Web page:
From Jay Guin at One in Jesus
One of the biggest problems facing sub-Saharan Africa (south of the Sahara) is the inability of the countries to export food and cotton for a profit because of crop subsidies the Europeans and Americans provide their farmers.
You see, for poorer countries, the easiest way to earn a profit and gain foreign currency is through agriculture, but the US and European farm lobbies manage to squeeze the taxpayers for subsidies that create artificially low prices for Western-grown food — which keep the poorest of the poor from being able to export food more cheaply than the West can despite its much higher production costs.
This is a problem for both political parties, because both have powerful senators from farm states who protect the pocketbooks of their constituents. And it never occurs to them that this violates the Bible.
You see, I think American Christians are free to compete on a level playing field with anyone. But using our wealth to freeze the poor out of international markets is sin.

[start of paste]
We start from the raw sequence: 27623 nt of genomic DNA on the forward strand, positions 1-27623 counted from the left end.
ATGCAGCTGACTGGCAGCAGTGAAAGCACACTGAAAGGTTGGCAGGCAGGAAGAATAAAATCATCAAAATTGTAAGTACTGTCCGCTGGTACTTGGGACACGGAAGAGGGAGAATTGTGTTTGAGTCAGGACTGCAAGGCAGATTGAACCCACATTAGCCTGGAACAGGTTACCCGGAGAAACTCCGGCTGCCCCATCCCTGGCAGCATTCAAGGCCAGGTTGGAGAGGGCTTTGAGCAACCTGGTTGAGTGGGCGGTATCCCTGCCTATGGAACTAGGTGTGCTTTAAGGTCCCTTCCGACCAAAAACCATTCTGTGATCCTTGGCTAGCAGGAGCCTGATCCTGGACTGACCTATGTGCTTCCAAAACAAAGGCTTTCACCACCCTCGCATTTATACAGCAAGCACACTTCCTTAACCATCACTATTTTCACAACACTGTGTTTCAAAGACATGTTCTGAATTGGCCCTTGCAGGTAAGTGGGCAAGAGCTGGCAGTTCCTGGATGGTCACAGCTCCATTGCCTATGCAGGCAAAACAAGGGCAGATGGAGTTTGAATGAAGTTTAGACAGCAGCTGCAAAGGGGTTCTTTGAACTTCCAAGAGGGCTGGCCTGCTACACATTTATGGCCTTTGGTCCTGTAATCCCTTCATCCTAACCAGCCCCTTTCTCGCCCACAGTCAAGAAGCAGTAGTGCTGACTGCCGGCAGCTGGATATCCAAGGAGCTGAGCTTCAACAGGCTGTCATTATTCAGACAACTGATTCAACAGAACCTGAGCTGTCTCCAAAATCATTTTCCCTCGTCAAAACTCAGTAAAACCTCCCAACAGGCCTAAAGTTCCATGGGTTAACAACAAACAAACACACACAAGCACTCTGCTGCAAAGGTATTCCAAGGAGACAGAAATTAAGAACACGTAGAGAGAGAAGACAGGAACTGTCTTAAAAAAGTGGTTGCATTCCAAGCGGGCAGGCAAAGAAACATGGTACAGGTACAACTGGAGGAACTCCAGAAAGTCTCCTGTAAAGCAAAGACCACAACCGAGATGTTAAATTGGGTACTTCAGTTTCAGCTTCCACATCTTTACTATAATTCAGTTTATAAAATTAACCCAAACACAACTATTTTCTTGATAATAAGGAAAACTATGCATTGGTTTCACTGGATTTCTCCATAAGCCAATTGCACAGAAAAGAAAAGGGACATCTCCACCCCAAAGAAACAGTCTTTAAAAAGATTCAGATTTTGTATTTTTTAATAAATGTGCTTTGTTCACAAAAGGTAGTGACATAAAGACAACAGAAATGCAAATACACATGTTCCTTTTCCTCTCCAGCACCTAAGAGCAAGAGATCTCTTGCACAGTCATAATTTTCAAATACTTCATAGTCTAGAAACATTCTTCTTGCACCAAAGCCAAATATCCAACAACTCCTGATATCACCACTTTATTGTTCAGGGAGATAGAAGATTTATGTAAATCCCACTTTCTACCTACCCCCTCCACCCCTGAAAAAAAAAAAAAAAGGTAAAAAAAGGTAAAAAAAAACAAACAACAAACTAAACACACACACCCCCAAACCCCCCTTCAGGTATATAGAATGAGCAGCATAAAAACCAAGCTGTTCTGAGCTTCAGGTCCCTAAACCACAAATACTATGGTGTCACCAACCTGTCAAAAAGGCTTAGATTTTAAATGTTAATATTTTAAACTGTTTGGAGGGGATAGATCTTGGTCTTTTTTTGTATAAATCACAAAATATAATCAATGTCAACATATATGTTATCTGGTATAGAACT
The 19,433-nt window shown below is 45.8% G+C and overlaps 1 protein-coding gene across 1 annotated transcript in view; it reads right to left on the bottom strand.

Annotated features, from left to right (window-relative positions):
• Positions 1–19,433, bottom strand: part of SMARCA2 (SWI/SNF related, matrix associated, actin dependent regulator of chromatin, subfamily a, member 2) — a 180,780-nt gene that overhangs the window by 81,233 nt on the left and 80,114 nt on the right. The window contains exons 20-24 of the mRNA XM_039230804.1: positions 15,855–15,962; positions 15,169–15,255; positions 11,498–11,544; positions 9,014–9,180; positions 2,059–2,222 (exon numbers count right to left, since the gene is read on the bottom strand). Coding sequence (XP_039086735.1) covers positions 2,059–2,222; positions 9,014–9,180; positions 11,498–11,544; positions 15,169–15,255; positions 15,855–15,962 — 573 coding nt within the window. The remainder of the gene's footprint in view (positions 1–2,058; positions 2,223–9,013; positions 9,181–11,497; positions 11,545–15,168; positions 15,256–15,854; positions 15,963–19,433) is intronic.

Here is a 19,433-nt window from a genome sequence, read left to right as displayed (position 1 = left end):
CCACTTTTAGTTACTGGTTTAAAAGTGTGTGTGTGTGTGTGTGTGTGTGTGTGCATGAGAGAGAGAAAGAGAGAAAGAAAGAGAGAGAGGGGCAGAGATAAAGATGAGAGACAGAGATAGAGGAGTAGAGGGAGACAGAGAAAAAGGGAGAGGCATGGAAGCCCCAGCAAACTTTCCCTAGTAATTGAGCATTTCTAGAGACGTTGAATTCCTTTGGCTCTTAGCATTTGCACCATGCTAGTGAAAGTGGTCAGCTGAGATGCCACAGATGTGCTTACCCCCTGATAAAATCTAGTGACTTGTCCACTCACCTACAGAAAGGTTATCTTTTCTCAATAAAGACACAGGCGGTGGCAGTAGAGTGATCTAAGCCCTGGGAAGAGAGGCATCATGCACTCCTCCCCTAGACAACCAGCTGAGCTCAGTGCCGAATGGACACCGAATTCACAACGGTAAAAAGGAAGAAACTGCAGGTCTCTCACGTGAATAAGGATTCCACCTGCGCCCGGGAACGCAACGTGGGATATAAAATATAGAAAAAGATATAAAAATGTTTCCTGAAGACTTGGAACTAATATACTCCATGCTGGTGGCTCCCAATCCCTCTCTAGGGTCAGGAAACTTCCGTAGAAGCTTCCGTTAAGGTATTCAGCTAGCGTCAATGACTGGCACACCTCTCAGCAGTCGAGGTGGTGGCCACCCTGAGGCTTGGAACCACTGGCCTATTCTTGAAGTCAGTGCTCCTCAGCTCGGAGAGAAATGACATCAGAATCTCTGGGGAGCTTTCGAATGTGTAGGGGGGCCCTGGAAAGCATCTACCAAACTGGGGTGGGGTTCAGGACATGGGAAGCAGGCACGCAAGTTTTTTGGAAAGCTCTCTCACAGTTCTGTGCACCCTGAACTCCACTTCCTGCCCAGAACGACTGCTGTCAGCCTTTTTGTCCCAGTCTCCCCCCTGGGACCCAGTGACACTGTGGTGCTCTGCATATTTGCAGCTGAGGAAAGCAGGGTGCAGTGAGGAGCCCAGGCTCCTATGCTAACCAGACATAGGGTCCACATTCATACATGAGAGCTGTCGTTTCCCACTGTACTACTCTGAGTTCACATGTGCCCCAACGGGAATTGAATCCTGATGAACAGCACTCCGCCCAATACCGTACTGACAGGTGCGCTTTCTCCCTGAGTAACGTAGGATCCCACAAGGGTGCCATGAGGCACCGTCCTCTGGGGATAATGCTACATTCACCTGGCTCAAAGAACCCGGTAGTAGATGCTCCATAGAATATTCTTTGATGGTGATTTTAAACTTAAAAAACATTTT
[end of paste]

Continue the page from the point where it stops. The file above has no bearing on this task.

And it violates the Democratic Party’s principles opposing government welfare for the rich; and it violates Republican Party’s principles favoring free trade. There are numerous farmers who grow unsubsidized crops and do just fine competing with the rest of the world. But Washington lacks the will to cut subsidies that indirectly subsidize re-election campaigns. And no one complains much because, well, our allegiance is to ourselves, rather than to all of God’s children.
Just so, the serious problem of illegal immigration in the United States is debated by Christians in terms of legality and expense and which party the immigrants will support. Never have I heard Christians debate the question in terms of what is best for the Mexicans — not even as a factor to be considered. Indeed, mention the Golden Rule or “love your neighbor” in such a conversation, and you’ll sometimes be viewed with bemusement or scorn by your fellow Christians.
I don’t pretend to know the answers to the illegal immigration problem, but this much I’ve figured out: Christians are not allowed to argue in terms of selfishness. And I wonder what would happen if we seriously talked about how we might deal with the problem by helping Mexico rather than how we can help ourselves with no regard for the consequences to the Mexicans.
As my friend Harvey Schultz says, “Something to think about.”